Have you ever walked into the pharmacy and been told that your prescription requires a prior authorization? But your doctor prescribed something for you, and you brought in your prescription, shouldn’t that be enough? What exactly is a prior authorization, and why can’t you just pick up your prescription? Here is what you need to know about the process of prior authorizations.
What exactly is a prior authorization?
It’s an approval from your insurance company, not your doctor. Prior authorization is a step put in place by insurance companies in order to decide whether or they will pay for certain medicines. It doesn’t affect cash payment for prescriptions, and it’s only required on those prescriptions when billed through insurance—so if you’re uninsured or if you decide to pay in cash, you won’t need to worry about getting prior authorization.
What types of prescriptions generally require prior authorization?
Insurance companies want to review prescriptions before paying for them in a variety of situations, including:
- Brand name drugs prescribed when a generic is available
- Drugs that are intended for certain age groups or conditions only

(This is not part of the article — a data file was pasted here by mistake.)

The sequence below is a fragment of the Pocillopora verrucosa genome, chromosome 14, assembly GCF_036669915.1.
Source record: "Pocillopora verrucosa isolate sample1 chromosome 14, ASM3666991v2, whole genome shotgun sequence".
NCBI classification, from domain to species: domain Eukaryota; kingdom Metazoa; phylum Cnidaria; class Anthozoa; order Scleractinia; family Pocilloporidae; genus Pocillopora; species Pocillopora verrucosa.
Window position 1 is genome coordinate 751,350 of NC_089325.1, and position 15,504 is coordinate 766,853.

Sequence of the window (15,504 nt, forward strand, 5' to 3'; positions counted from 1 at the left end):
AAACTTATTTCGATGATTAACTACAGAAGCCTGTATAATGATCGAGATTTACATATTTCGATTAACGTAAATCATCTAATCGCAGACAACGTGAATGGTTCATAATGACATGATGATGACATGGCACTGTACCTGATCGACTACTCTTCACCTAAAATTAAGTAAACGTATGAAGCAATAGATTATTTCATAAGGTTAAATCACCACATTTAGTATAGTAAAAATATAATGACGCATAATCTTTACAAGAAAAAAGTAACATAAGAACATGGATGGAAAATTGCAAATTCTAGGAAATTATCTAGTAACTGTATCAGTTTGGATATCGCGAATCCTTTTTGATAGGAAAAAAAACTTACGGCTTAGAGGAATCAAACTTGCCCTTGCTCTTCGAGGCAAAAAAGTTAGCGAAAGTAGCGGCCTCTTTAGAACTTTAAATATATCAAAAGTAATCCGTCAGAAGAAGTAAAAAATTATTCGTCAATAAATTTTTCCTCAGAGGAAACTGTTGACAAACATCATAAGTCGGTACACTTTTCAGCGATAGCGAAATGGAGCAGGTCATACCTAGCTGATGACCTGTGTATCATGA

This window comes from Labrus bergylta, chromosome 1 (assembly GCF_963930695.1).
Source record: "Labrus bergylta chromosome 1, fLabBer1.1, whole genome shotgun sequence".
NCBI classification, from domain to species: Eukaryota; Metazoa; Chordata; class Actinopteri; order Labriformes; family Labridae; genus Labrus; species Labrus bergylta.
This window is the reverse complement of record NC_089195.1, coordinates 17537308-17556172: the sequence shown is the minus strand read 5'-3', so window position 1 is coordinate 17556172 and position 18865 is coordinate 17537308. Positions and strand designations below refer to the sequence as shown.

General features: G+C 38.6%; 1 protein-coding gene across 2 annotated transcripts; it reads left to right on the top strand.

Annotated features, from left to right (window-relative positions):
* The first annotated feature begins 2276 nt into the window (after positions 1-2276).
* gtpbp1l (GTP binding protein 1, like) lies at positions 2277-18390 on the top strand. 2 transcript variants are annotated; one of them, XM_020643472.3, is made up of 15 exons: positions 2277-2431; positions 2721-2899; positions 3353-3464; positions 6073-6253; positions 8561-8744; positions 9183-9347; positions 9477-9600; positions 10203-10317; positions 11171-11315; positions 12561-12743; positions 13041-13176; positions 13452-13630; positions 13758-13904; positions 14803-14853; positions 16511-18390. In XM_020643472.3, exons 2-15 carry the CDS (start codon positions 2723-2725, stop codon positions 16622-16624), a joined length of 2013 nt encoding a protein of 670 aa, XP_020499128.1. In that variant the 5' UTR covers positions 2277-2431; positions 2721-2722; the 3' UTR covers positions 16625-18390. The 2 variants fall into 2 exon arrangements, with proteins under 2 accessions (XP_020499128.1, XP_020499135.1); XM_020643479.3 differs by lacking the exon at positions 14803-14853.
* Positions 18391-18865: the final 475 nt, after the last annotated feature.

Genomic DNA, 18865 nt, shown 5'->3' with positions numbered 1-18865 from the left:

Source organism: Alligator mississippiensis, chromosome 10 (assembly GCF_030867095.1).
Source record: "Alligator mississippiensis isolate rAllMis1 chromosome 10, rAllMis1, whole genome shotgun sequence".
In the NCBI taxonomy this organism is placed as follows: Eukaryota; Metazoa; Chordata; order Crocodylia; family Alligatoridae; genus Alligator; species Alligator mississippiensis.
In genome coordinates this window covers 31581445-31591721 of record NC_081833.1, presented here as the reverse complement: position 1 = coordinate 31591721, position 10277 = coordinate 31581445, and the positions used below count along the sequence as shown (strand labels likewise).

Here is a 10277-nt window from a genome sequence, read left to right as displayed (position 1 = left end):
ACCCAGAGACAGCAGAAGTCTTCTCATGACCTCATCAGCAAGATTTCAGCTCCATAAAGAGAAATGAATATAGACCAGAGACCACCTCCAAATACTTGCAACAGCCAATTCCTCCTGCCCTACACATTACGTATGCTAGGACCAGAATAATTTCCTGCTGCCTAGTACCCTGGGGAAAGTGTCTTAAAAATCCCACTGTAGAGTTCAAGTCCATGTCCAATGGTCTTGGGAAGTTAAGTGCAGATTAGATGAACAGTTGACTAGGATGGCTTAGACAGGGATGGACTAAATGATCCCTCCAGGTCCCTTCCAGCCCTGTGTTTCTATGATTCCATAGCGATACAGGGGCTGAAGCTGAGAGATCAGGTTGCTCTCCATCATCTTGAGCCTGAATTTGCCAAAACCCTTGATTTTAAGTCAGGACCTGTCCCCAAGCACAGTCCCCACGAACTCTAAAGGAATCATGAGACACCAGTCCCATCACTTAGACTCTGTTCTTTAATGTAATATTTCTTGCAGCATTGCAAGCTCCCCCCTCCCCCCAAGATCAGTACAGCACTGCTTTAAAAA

- Drugs used only for cosmetic reasons
- Drugs that are not preventative, or used to treat non-life threatening conditions
- Drugs that may have adverse health effects, including higher than standard doses, or
- possible interactions, abuse, or misuse
- Drugs that are not covered by your insurance but deemed medically necessary by your provider
- In many cases, prior authorizations are intended to be a control to ensure drug use is appropriate and the most clinical and cost-effective therapy is being used.
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What should you expect if you need a prior authorization?
In most cases, the pharmacy will notify your healthcare provider, who will provide the necessary information to the insurance company. The insurance company will then decide whether to accept or deny coverage on the medicine.
Since the process takes several steps, it may take some time before the pharmacy has a response. You can usually expect a delay of at least 1 to 2 days, although sometimes it can take longer. If approved, prior authorizations are only valid for a set amount of time and may require periodic re-approval.
What do you do if your prior authorization is denied?
If your prior authorization is denied, your insurance won’t cover the prescription. At this point, you may want to talk to your pharmacist and healthcare provider about alternatives that would be covered. You can also decide to pay out of pocket, and compare discount cards, cash prices, and assistance programs to determine what works best for you.
Some cases when your insurance may decide not to cover your prescription? Cosmetic medicines (such as Retin-A for acne in adults, Propecia for hair growth) or in non-essential medicines (Cialis or Viagra for erectile dysfunction).
Till next time,
The GoodRx Pharmacist